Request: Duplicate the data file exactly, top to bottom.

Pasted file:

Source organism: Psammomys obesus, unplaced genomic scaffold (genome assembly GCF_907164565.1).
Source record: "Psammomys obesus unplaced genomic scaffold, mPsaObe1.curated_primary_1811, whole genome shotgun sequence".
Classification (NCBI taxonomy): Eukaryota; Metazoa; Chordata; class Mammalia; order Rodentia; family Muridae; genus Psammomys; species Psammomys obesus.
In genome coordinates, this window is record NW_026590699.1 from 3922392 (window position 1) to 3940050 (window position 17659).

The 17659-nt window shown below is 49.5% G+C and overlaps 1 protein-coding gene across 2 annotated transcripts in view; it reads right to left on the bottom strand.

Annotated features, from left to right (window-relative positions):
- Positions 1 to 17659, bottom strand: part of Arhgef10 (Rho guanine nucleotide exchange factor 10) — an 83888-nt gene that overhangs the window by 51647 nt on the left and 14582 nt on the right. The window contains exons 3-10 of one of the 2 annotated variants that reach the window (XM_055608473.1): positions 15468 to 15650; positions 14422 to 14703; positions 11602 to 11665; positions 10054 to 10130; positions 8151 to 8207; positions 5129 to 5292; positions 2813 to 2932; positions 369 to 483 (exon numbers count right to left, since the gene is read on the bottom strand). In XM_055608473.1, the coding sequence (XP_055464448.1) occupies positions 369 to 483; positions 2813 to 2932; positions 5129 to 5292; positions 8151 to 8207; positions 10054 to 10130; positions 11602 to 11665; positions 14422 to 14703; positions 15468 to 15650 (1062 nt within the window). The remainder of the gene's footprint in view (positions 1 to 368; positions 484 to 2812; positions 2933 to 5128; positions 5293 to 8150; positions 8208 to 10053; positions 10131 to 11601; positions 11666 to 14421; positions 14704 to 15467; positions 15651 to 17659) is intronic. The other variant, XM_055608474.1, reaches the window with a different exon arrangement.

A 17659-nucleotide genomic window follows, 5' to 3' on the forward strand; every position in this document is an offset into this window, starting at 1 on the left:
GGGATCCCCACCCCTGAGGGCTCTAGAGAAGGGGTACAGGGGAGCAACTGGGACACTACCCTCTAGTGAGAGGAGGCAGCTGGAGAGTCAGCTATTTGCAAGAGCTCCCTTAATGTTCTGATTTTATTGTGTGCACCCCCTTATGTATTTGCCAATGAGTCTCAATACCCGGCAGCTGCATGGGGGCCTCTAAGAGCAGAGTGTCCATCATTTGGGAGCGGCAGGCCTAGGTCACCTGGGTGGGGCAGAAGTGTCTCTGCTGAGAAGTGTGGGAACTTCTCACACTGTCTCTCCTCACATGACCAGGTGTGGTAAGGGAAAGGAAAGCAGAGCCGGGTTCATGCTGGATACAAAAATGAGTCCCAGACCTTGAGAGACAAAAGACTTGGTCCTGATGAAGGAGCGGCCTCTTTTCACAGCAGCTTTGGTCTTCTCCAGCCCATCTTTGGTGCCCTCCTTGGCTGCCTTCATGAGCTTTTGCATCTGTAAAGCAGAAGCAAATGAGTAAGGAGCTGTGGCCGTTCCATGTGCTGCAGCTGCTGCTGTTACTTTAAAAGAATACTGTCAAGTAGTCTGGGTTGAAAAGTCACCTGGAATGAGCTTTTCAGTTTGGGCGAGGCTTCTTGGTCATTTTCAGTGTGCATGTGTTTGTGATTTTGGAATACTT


Source organism: Psammomys obesus, unplaced genomic scaffold (genome assembly GCF_907164565.1).
Source record: "Psammomys obesus unplaced genomic scaffold, mPsaObe1.curated_primary_1811, whole genome shotgun sequence".
Classification (NCBI taxonomy): Eukaryota; Metazoa; Chordata; class Mammalia; order Rodentia; family Muridae; genus Psammomys; species Psammomys obesus.
In genome coordinates, this window is record NW_026590699.1 from 3922392 (window position 1) to 3940050 (window position 17659).

The 17659-nt window shown below is 49.5% G+C and overlaps 1 protein-coding gene across 2 annotated transcripts in view; it reads right to left on the bottom strand.

Annotated features, from left to right (window-relative positions):
- Positions 1 to 17659, bottom strand: part of Arhgef10 (Rho guanine nucleotide exchange factor 10) — an 83888-nt gene that overhangs the window by 51647 nt on the left and 14582 nt on the right. The window contains exons 3-10 of one of the 2 annotated variants that reach the window (XM_055608473.1): positions 15468 to 15650; positions 14422 to 14703; positions 11602 to 11665; positions 10054 to 10130; positions 8151 to 8207; positions 5129 to 5292; positions 2813 to 2932; positions 369 to 483 (exon numbers count right to left, since the gene is read on the bottom strand). In XM_055608473.1, the coding sequence (XP_055464448.1) occupies positions 369 to 483; positions 2813 to 2932; positions 5129 to 5292; positions 8151 to 8207; positions 10054 to 10130; positions 11602 to 11665; positions 14422 to 14703; positions 15468 to 15650 (1062 nt within the window). The remainder of the gene's footprint in view (positions 1 to 368; positions 484 to 2812; positions 2933 to 5128; positions 5293 to 8150; positions 8208 to 10053; positions 10131 to 11601; positions 11666 to 14421; positions 14704 to 15467; positions 15651 to 17659) is intronic. The other variant, XM_055608474.1, reaches the window with a different exon arrangement.

A 17659-nucleotide genomic window follows, 5' to 3' on the forward strand; every position in this document is an offset into this window, starting at 1 on the left:
GGGATCCCCACCCCTGAGGGCTCTAGAGAAGGGGTACAGGGGAGCAACTGGGACACTACCCTCTAGTGAGAGGAGGCAGCTGGAGAGTCAGCTATTTGCAAGAGCTCCCTTAATGTTCTGATTTTATTGTGTGCACCCCCTTATGTATTTGCCAATGAGTCTCAATACCCGGCAGCTGCATGGGGGCCTCTAAGAGCAGAGTGTCCATCATTTGGGAGCGGCAGGCCTAGGTCACCTGGGTGGGGCAGAAGTGTCTCTGCTGAGAAGTGTGGGAACTTCTCACACTGTCTCTCCTCACATGACCAGGTGTGGTAAGGGAAAGGAAAGCAGAGCCGGGTTCATGCTGGATACAAAAATGAGTCCCAGACCTTGAGAGACAAAAGACTTGGTCCTGATGAAGGAGCGGCCTCTTTTCACAGCAGCTTTGGTCTTCTCCAGCCCATCTTTGGTGCCCTCCTTGGCTGCCTTCATGAGCTTTTGCATCTGTAAAGCAGAAGCAAATGAGTAAGGAGCTGTGGCCGTTCCATGTGCTGCAGCTGCTGCTGTTACTTTAAAAGAATACTGTCAAGTAGTCTGGGTTGAAAAGTCACCTGGAATGAGCTTTTCAGTTTGGGCGAGGCTTCTTGGTCATTTTCAGTGTGCATGTGTTTGTGATTTTGGAATACTT